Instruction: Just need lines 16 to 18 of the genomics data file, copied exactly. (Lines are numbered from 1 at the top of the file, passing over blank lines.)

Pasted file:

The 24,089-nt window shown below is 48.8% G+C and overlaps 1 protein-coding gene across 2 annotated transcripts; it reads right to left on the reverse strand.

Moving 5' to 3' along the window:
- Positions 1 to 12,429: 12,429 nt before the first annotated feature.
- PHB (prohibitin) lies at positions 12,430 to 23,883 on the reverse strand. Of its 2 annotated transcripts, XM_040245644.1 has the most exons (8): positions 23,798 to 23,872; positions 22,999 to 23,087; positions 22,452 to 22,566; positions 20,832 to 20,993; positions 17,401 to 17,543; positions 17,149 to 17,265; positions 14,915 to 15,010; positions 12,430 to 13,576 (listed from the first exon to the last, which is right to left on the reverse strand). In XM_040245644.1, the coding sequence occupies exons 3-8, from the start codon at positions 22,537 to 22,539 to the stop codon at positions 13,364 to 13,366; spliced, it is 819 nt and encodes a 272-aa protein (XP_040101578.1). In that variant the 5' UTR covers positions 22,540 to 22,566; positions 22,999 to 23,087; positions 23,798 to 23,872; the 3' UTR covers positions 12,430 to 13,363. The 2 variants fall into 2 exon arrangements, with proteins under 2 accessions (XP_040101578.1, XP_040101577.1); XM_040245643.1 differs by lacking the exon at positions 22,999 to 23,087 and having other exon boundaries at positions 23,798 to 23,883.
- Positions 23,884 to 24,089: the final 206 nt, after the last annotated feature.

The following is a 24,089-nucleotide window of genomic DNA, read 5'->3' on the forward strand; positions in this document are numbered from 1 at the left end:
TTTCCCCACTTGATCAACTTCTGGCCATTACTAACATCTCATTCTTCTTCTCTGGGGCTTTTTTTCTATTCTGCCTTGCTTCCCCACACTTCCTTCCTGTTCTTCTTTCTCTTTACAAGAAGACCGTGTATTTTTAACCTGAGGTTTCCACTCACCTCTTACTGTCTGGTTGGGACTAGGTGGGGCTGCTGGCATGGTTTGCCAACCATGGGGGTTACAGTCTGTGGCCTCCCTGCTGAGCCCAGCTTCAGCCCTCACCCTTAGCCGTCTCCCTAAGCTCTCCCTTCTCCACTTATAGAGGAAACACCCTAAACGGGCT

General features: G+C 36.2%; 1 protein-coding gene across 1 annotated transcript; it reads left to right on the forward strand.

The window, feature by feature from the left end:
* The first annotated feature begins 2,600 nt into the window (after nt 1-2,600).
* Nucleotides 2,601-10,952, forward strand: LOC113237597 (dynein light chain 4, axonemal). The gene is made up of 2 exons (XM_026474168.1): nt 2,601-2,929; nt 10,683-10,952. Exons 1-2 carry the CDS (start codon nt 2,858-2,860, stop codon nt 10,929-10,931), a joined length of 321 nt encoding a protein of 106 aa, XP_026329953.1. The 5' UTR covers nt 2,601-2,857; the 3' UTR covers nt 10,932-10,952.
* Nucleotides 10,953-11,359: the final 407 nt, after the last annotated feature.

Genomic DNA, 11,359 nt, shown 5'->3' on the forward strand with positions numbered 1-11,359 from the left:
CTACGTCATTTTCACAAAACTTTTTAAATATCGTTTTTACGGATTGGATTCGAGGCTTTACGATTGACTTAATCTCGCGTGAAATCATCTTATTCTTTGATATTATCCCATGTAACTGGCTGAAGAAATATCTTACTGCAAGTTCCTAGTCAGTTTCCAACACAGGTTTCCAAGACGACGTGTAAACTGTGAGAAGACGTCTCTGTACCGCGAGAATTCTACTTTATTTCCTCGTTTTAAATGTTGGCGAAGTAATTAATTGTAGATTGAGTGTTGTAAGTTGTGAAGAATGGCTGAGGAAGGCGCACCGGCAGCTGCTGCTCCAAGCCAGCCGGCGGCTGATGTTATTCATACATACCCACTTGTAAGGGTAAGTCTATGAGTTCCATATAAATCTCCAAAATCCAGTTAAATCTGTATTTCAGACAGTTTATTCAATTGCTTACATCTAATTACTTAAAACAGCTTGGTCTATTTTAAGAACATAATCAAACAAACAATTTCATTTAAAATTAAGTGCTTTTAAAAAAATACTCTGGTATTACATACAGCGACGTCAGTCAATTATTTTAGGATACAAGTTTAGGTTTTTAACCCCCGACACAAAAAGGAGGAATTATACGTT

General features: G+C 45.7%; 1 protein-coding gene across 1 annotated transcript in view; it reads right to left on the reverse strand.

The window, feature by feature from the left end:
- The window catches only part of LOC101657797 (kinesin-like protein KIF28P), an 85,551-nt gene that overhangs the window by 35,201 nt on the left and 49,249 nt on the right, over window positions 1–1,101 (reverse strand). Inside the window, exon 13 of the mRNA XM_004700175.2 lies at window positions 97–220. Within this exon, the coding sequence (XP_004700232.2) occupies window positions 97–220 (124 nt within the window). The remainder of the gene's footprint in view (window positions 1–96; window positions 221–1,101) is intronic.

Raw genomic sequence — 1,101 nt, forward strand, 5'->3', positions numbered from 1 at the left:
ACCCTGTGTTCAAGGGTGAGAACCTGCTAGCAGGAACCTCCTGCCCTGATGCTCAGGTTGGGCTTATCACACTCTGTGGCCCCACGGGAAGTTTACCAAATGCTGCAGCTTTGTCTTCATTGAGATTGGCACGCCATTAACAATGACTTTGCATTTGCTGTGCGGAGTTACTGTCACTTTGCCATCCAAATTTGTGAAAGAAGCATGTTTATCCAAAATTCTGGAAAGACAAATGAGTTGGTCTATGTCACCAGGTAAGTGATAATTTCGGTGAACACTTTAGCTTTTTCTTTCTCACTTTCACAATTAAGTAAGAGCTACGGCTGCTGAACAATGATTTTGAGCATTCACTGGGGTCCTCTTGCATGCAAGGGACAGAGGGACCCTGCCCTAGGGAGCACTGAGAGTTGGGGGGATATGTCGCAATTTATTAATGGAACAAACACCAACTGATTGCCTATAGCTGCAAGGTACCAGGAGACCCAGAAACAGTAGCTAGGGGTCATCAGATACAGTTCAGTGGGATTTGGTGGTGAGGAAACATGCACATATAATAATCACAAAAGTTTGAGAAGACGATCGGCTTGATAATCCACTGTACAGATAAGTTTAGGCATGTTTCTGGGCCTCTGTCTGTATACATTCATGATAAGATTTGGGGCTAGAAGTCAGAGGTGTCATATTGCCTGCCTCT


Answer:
The window, feature by feature from the left end:
- The window catches only part of LOC101657797 (kinesin-like protein KIF28P), an 85,551-nt gene that overhangs the window by 35,201 nt on the left and 49,249 nt on the right, over window positions 1–1,101 (reverse strand). Inside the window, exon 13 of the mRNA XM_004700175.2 lies at window positions 97–220. Within this exon, the coding sequence (XP_004700232.2) occupies window positions 97–220 (124 nt within the window). The remainder of the gene's footprint in view (window positions 1–96; window positions 221–1,101) is intronic.

Raw genomic sequence — 1,101 nt, forward strand, 5'->3', positions numbered from 1 at the left: